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Influence of peroxisome proliferator-activated receptor alpha agonists on the intracellular turnover and secretion of apolipoprotein (Apo) B-100 and ApoB-48.

Journal article
Authors Daniel Lindén
Karin Lindberg
Jan Oscarsson
Lennart Asp
Lu Li
Maria Gustafsson
Jan Borén
Sven-Olof Olofsson
Published in The Journal of biological chemistry
Volume 277
Issue 25
Pages 23044-53
ISSN 0021-9258
Publication year 2002
Published at Wallenberg Laboratory
Institute of Medical Biochemistry
Institute of Physiology and Pharmacology, Dept of Physiology
Pages 23044-53
Language en
Links dx.doi.org/10.1074/jbc.M110416200
www.ncbi.nlm.nih.gov/entrez/query.f...
Keywords Acetylcysteine, analogs & derivatives, pharmacology, Animals, Apolipoprotein B-100, Apolipoprotein B-48, Apolipoproteins B, metabolism, Cell Line, Cells, Cultured, Clofibrate, pharmacology, Cytosol, metabolism, Dose-Response Relationship, Drug, Electrophoresis, Polyacrylamide Gel, Enzyme Activation, Enzyme Inhibitors, pharmacology, Female, Immunoblotting, Oleic Acid, pharmacology, Palmitic Acid, metabolism, Protein Binding, Protein Biosynthesis, Pyrimidines, pharmacology, RNA, Messenger, metabolism, Rats, Rats, Sprague-Dawley, Receptors, Cytoplasmic and Nuclear, agonists, metabolism, Time Factors, Transcription Factors, agonists, metabolism, Transcription, Genetic, Transfection, Triglycerides, metabolism, Tumor Cells, Cultured
Subject categories Medical cell biology

Abstract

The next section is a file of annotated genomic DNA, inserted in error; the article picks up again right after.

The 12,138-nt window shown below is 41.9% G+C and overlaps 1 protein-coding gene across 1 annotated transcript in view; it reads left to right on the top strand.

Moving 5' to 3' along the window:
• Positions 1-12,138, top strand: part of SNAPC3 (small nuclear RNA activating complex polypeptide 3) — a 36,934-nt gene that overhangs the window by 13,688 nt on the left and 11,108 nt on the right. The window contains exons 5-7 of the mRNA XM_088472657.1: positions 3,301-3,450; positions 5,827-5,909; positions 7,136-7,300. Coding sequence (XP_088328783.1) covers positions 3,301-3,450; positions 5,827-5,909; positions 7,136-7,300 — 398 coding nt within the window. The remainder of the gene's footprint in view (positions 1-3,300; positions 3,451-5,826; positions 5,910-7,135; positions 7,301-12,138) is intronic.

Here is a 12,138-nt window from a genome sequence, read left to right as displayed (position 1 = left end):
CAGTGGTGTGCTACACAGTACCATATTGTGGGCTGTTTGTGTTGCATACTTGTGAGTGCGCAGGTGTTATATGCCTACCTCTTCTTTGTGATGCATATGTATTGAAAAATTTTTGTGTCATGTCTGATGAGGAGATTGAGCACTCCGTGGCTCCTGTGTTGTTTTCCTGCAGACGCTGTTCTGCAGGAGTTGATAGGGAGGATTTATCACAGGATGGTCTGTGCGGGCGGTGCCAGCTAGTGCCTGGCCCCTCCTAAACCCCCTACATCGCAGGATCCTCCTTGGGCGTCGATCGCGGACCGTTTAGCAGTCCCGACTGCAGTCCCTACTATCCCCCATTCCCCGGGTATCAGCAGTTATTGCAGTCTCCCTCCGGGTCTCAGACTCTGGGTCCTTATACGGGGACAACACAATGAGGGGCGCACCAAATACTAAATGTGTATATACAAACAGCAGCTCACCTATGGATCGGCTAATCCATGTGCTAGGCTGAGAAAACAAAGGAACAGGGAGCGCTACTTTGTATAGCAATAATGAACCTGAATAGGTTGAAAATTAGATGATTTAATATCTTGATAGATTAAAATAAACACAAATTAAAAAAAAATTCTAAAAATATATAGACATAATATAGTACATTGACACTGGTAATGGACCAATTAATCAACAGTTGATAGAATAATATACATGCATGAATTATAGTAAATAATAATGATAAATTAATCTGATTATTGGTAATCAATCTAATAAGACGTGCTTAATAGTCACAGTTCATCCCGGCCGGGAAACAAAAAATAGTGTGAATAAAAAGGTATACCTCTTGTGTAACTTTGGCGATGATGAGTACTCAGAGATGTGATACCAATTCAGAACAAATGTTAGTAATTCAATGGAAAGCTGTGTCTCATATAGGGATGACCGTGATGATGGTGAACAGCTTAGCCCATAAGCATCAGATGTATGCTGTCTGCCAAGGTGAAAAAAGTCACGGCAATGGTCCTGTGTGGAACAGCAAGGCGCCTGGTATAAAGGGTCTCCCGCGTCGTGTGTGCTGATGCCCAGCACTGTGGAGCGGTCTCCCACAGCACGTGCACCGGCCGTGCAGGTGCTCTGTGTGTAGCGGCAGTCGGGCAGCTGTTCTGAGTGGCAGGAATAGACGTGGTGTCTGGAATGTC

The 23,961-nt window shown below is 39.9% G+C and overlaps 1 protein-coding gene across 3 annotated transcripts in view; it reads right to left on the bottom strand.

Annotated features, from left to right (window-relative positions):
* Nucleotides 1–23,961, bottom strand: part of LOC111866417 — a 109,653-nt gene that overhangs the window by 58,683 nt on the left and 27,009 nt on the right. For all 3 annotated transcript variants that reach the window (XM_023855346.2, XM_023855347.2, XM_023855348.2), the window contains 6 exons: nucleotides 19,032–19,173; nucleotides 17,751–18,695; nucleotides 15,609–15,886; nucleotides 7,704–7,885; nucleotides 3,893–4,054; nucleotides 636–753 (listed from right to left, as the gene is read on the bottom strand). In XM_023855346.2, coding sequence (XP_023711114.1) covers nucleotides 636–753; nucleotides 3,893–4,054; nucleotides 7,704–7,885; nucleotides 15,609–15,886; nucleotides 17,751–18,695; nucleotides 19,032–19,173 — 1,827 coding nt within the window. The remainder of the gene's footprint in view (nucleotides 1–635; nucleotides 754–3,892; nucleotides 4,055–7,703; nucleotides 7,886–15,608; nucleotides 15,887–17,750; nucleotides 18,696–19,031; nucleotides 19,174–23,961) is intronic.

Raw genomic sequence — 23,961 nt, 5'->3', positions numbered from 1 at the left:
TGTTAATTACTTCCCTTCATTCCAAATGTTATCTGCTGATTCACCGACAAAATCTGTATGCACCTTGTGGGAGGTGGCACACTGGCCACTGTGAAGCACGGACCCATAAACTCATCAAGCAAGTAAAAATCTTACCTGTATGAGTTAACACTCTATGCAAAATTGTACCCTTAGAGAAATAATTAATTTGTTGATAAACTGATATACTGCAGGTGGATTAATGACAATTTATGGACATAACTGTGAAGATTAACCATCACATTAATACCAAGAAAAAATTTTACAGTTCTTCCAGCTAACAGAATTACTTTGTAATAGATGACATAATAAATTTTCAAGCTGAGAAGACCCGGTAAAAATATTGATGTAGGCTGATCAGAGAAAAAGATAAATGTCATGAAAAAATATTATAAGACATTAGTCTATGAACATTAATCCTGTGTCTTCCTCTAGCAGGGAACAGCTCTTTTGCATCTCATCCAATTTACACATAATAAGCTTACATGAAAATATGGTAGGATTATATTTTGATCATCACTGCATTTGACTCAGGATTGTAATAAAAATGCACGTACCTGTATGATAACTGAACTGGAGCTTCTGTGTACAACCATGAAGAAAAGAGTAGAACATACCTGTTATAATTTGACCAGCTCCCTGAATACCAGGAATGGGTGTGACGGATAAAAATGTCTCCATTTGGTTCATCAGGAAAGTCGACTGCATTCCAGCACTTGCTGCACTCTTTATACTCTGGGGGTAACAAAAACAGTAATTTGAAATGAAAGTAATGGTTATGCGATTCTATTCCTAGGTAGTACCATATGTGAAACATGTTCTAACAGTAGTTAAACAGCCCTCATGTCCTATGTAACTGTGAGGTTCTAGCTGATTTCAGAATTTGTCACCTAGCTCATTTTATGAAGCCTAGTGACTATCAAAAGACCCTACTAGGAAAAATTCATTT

The peroxisome proliferator-activated receptor (PPAR) alpha agonist WY 14,643 increased the secretion of apolipoprotein (apo) B-100, but not that of apoB-48, and decreased triglyceride biosynthesis and secretion from primary rat hepatocytes. These effects resulted in decreased secretion of apoB-100-very low density lipoprotein (VLDL) and an increased secretion of apoB-100 on low density lipoproteins/intermediate density lipoproteins. ApoB-48-VLDL was also replaced by more dense particles. The proteasomal inhibitor lactacystin did not influence the recovery of apoB-100 or apoB-48 in primary rat hepatocytes, indicating that co-translational (proteasomal) degradation is of less importance in these cells. Treatment with WY 14,643 made the recovery of apoB-100 sensitive to lactacystin, most likely reflecting the decreased biosynthesis of triglycerides. The PPAR alpha agonist induced a significant increase in the accumulation of pulse-labeled apoB-100 even after a short pulse (2-5 min). There was also an increase in apoB-100 nascent polypeptides, indicating that the co-translational degradation of apoB-100 was inhibited. However, a minor influence on an early posttranslation degradation cannot be excluded. This decreased co-translational degradation of apoB-100 explained the increased secretion of the protein. The levels of apoB-48 remained unchanged during these pulse-chase experiments, and albumin production was not affected, indicating a specific effect of PPAR alpha agonists on the co-translational degradation of apoB-100. These findings explain the difference in the rate of secretion of the two apoB proteins seen after PPAR alpha activation. PPAR alpha agonists increased the expression and biosynthesis of liver fatty acid-binding protein (LFABP). Increased expression of LFABP by transfection of McA-RH7777 cells increased the secretion of apoB-100, decreased triglyceride biosynthesis and secretion, and increased PPAR alpha mRNA levels. These findings suggest that PPAR alpha and LFABP could interact to amplify the effect of endogenous PPAR alpha agonists on the assembly of VLDL.

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